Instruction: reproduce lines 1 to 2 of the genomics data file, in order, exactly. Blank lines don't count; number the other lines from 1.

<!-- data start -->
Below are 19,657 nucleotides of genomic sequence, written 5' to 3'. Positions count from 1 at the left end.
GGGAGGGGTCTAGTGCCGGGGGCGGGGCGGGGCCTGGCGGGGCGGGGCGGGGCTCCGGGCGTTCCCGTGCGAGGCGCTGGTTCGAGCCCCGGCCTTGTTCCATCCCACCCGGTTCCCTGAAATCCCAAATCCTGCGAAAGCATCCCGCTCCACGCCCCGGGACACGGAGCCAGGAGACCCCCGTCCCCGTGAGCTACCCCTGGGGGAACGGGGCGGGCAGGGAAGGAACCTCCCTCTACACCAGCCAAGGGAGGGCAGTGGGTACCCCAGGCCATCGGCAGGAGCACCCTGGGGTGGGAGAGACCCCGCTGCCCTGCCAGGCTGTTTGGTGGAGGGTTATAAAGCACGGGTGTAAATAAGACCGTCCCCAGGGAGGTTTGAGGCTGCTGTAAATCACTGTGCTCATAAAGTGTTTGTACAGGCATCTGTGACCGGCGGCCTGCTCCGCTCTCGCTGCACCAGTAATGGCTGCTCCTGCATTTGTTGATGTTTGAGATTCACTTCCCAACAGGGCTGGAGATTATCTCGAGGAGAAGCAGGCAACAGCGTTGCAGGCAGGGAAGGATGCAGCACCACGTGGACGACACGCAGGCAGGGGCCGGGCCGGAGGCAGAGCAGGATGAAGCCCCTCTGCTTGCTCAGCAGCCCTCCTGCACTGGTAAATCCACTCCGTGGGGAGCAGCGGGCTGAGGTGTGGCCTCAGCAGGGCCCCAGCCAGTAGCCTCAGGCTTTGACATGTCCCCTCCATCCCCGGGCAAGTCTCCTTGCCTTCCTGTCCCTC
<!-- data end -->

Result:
Below are 19,657 nucleotides of genomic sequence, written 5' to 3'. Positions count from 1 at the left end.
GGGAGGGGTCTAGTGCCGGGGGCGGGGCGGGGCCTGGCGGGGCGGGGCGGGGCTCCGGGCGTTCCCGTGCGAGGCGCTGGTTCGAGCCCCGGCCTTGTTCCATCCCACCCGGTTCCCTGAAATCCCAAATCCTGCGAAAGCATCCCGCTCCACGCCCCGGGACACGGAGCCAGGAGACCCCCGTCCCCGTGAGCTACCCCTGGGGGAACGGGGCGGGCAGGGAAGGAACCTCCCTCTACACCAGCCAAGGGAGGGCAGTGGGTACCCCAGGCCATCGGCAGGAGCACCCTGGGGTGGGAGAGACCCCGCTGCCCTGCCAGGCTGTTTGGTGGAGGGTTATAAAGCACGGGTGTAAATAAGACCGTCCCCAGGGAGGTTTGAGGCTGCTGTAAATCACTGTGCTCATAAAGTGTTTGTACAGGCATCTGTGACCGGCGGCCTGCTCCGCTCTCGCTGCACCAGTAATGGCTGCTCCTGCATTTGTTGATGTTTGAGATTCACTTCCCAACAGGGCTGGAGATTATCTCGAGGAGAAGCAGGCAACAGCGTTGCAGGCAGGGAAGGATGCAGCACCACGTGGACGACACGCAGGCAGGGGCCGGGCCGGAGGCAGAGCAGGATGAAGCCCCTCTGCTTGCTCAGCAGCCCTCCTGCACTGGTAAATCCACTCCGTGGGGAGCAGCGGGCTGAGGTGTGGCCTCAGCAGGGCCCCAGCCAGTAGCCTCAGGCTTTGACATGTCCCCTCCATCCCCGGGCAAGTCTCCTTGCCTTCCTGTCCCTC